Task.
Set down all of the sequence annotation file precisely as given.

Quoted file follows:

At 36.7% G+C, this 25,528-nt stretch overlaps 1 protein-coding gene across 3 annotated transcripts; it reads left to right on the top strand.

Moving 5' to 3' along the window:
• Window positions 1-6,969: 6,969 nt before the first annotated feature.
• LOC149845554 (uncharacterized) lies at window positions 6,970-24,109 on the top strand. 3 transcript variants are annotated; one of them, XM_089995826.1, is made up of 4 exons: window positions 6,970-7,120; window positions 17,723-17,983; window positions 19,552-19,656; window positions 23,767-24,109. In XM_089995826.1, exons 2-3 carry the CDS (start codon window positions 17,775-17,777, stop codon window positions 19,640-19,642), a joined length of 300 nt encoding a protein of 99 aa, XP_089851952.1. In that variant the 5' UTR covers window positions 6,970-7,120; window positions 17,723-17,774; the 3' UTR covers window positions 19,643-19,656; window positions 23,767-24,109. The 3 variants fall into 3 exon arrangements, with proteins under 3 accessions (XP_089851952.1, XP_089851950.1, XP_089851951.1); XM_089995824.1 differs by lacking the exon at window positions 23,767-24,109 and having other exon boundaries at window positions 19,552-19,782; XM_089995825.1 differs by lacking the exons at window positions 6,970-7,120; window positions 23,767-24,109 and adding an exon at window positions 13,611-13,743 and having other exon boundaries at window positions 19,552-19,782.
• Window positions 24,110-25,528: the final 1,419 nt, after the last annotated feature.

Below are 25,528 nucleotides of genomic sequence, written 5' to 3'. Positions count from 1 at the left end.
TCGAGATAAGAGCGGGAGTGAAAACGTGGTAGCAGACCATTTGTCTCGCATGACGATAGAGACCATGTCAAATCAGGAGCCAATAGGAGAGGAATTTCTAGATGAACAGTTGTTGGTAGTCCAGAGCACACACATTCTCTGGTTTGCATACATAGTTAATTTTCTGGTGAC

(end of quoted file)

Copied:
At 36.7% G+C, this 25,528-nt stretch overlaps 1 protein-coding gene across 3 annotated transcripts; it reads left to right on the top strand.

Moving 5' to 3' along the window:
• Window positions 1-6,969: 6,969 nt before the first annotated feature.
• LOC149845554 (uncharacterized) lies at window positions 6,970-24,109 on the top strand. 3 transcript variants are annotated; one of them, XM_089995826.1, is made up of 4 exons: window positions 6,970-7,120; window positions 17,723-17,983; window positions 19,552-19,656; window positions 23,767-24,109. In XM_089995826.1, exons 2-3 carry the CDS (start codon window positions 17,775-17,777, stop codon window positions 19,640-19,642), a joined length of 300 nt encoding a protein of 99 aa, XP_089851952.1. In that variant the 5' UTR covers window positions 6,970-7,120; window positions 17,723-17,774; the 3' UTR covers window positions 19,643-19,656; window positions 23,767-24,109. The 3 variants fall into 3 exon arrangements, with proteins under 3 accessions (XP_089851952.1, XP_089851950.1, XP_089851951.1); XM_089995824.1 differs by lacking the exon at window positions 23,767-24,109 and having other exon boundaries at window positions 19,552-19,782; XM_089995825.1 differs by lacking the exons at window positions 6,970-7,120; window positions 23,767-24,109 and adding an exon at window positions 13,611-13,743 and having other exon boundaries at window positions 19,552-19,782.
• Window positions 24,110-25,528: the final 1,419 nt, after the last annotated feature.

Below are 25,528 nucleotides of genomic sequence, written 5' to 3'. Positions count from 1 at the left end.
TCGAGATAAGAGCGGGAGTGAAAACGTGGTAGCAGACCATTTGTCTCGCATGACGATAGAGACCATGTCAAATCAGGAGCCAATAGGAGAGGAATTTCTAGATGAACAGTTGTTGGTAGTCCAGAGCACACACATTCTCTGGTTTGCATACATAGTTAATTTTCTGGTGAC